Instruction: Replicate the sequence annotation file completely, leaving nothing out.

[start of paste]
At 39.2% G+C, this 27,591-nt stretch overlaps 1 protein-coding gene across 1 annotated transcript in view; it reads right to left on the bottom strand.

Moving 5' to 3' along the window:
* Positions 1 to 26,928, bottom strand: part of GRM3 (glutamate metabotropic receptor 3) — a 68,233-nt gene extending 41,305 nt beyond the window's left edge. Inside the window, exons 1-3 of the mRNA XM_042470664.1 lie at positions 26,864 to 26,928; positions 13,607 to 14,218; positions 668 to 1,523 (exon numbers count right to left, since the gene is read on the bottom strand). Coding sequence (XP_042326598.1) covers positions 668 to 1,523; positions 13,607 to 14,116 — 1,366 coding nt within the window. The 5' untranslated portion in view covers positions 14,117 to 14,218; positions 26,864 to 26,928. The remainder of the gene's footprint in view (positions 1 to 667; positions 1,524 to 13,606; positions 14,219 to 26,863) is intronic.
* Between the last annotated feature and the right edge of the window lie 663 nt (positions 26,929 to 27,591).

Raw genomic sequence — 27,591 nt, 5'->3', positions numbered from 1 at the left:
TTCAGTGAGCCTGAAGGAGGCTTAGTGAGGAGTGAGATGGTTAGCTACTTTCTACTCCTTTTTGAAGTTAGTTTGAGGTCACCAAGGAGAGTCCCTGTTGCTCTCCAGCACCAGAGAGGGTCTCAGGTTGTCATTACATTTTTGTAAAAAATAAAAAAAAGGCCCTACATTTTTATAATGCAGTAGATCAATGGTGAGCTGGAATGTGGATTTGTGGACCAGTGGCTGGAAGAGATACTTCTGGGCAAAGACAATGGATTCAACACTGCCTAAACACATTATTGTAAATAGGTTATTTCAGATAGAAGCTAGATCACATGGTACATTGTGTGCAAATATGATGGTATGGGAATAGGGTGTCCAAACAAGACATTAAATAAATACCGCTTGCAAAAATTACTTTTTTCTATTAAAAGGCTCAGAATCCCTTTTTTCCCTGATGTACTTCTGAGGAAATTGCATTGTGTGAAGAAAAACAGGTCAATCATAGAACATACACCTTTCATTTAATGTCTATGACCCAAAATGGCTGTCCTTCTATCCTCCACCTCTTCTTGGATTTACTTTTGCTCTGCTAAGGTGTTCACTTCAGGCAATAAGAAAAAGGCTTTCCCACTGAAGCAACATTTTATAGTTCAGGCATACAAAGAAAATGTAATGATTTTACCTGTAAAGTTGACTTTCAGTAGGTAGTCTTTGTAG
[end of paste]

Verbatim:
At 39.2% G+C, this 27,591-nt stretch overlaps 1 protein-coding gene across 1 annotated transcript in view; it reads right to left on the bottom strand.

Moving 5' to 3' along the window:
* Positions 1 to 26,928, bottom strand: part of GRM3 (glutamate metabotropic receptor 3) — a 68,233-nt gene extending 41,305 nt beyond the window's left edge. Inside the window, exons 1-3 of the mRNA XM_042470664.1 lie at positions 26,864 to 26,928; positions 13,607 to 14,218; positions 668 to 1,523 (exon numbers count right to left, since the gene is read on the bottom strand). Coding sequence (XP_042326598.1) covers positions 668 to 1,523; positions 13,607 to 14,116 — 1,366 coding nt within the window. The 5' untranslated portion in view covers positions 14,117 to 14,218; positions 26,864 to 26,928. The remainder of the gene's footprint in view (positions 1 to 667; positions 1,524 to 13,606; positions 14,219 to 26,863) is intronic.
* Between the last annotated feature and the right edge of the window lie 663 nt (positions 26,929 to 27,591).

Raw genomic sequence — 27,591 nt, 5'->3', positions numbered from 1 at the left:
TTCAGTGAGCCTGAAGGAGGCTTAGTGAGGAGTGAGATGGTTAGCTACTTTCTACTCCTTTTTGAAGTTAGTTTGAGGTCACCAAGGAGAGTCCCTGTTGCTCTCCAGCACCAGAGAGGGTCTCAGGTTGTCATTACATTTTTGTAAAAAATAAAAAAAAGGCCCTACATTTTTATAATGCAGTAGATCAATGGTGAGCTGGAATGTGGATTTGTGGACCAGTGGCTGGAAGAGATACTTCTGGGCAAAGACAATGGATTCAACACTGCCTAAACACATTATTGTAAATAGGTTATTTCAGATAGAAGCTAGATCACATGGTACATTGTGTGCAAATATGATGGTATGGGAATAGGGTGTCCAAACAAGACATTAAATAAATACCGCTTGCAAAAATTACTTTTTTCTATTAAAAGGCTCAGAATCCCTTTTTTCCCTGATGTACTTCTGAGGAAATTGCATTGTGTGAAGAAAAACAGGTCAATCATAGAACATACACCTTTCATTTAATGTCTATGACCCAAAATGGCTGTCCTTCTATCCTCCACCTCTTCTTGGATTTACTTTTGCTCTGCTAAGGTGTTCACTTCAGGCAATAAGAAAAAGGCTTTCCCACTGAAGCAACATTTTATAGTTCAGGCATACAAAGAAAATGTAATGATTTTACCTGTAAAGTTGACTTTCAGTAGGTAGTCTTTGTAG